March corn up ½ at $3.495
Jan beans down 4 ¼ at $9.75
The DOW is up
USD is weaker
Crude oil is down $.42 at $56.18
Corn demand remains strong as U.S. exports are a bit more robust than many had been thinking. U.S. corn prices remain very competitive on a global scale. Ethanol production remains impressive, though slightly below the recent weekly record pace, yet sill extremely strong. Most sources believe we again chewed through between 114 and 115 million bushels of corn last week for use in ethanol. The unfortunate part of this ethanol surplus, though a bit lower than last week, is still running about +17% above last year’s level and has turned most plants negative for margins. Technically, the corn market is in a narrow range as we try to stabilize against the November lows. With downside counts just a bit lower at $3.46 ¾, we should see limited weakness from here. Topside shows from $3.55 to $3.57.
Soybean bears are talking about improved weather conditions nearby for parts of Argentina and southern Brazil. Thoughts at the moment are many areas will see improved moisture through the end of December, then things could turn dry again, to what extent and or how wide-spread the dryness...who knows? Bears are also talking about the USDA needing to further trim their U.S. export estimate by perhaps -50 to -75 million bushels. Yesterday’s small bounce has the bean market trying to correct the recent slide and oversold conditions. This should give us a chance to rebound into the $9.90 area on January. Expect problems there. The November lows at $9.67 key to an extended break. March should run into trouble near the $10.00 area.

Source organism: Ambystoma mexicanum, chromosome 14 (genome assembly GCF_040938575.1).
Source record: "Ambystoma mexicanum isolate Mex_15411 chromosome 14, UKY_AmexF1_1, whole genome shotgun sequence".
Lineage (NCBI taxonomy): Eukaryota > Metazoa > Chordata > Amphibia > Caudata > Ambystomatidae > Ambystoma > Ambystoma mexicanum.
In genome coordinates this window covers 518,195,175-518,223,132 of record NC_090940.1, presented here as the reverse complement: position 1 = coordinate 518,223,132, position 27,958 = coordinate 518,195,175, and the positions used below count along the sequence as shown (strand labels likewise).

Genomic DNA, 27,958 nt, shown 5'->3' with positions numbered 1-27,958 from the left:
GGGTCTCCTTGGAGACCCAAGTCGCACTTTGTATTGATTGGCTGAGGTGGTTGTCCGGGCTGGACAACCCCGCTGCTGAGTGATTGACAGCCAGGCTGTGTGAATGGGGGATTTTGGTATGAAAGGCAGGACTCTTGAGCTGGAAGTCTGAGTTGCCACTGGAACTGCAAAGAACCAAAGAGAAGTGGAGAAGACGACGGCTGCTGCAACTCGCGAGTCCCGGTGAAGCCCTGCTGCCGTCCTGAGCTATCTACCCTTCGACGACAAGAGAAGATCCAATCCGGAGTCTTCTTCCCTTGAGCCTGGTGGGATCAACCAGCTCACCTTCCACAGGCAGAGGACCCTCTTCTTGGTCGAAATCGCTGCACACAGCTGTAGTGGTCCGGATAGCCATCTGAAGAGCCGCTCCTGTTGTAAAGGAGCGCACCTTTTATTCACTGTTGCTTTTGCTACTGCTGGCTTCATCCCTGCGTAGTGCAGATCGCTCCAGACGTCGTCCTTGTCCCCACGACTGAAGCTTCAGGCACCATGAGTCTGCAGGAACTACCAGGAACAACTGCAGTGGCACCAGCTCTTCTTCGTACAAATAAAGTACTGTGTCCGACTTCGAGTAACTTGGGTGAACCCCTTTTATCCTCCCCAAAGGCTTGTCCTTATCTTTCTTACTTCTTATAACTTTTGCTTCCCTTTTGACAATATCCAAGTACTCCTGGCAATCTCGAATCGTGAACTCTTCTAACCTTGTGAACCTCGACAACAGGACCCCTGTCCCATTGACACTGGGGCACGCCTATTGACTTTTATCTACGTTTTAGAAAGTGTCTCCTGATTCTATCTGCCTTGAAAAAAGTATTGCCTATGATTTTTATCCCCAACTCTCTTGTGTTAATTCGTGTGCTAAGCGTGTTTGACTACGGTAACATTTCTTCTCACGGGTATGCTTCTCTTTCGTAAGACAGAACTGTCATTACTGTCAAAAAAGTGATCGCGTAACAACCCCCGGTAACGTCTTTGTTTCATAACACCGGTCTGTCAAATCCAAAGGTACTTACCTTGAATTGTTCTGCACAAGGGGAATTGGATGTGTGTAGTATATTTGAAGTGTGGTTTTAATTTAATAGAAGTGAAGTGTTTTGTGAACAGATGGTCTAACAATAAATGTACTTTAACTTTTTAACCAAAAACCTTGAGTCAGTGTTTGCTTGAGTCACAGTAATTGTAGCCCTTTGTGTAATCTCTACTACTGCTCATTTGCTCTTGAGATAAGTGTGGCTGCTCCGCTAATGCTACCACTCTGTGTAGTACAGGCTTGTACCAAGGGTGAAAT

Booming rates to ship iron and coal are giving grain traders a migraine. The cost of moving pretty much every dry-bulk commodity -- from fertilizer to salt to rocks -- has surged since July, lifting the London-based Baltic Exchange’s main freight gauge to its highest in almost four years. The rally has been fired by China’s insatiable demand for coal and iron ore, more than tripling rates for giant Capesize ships that dominate both trades. With the surge driving up shipping rate across the board, that’s bad news for agricultural traders already contending with the biggest supply gluts in years: they’re having to pay more to transport crops at a time when they can least afford it. As far as the shipping market is concerned, agricultural trade is dwarfed by the heavy industry bulwarks. Grains and oilseeds make up less than 10 percent of all dry-bulk cargoes whereas coal and iron ore account for about half.
It’s been a miserable few years for Florida’s orange crop. And now to add insult to injury, California is gearing up to steal the sunshine’s state crown as the king of U.S. citrus production. After a decade of the citrus-greening disease devastating Florida oranges, Hurricane Irma smashed into groves this year, inflicting yet another blow to the crop. Farmers in the state are set to collect 46 million boxes of the fruit this season, the U.S. Department of Agriculture said Tuesday. That would be the smallest since 1945 and would match California’s harvest. Michael Sparks, chief executive officer for Florida Citrus Mutual, the state’s largest grower group, expects the situation for the crop “to get worse before it gets better.” If that’s the case, and California ends up with the bigger crop, it would be the first time in 73 years the state would best Florida. (Source: Bloomberg)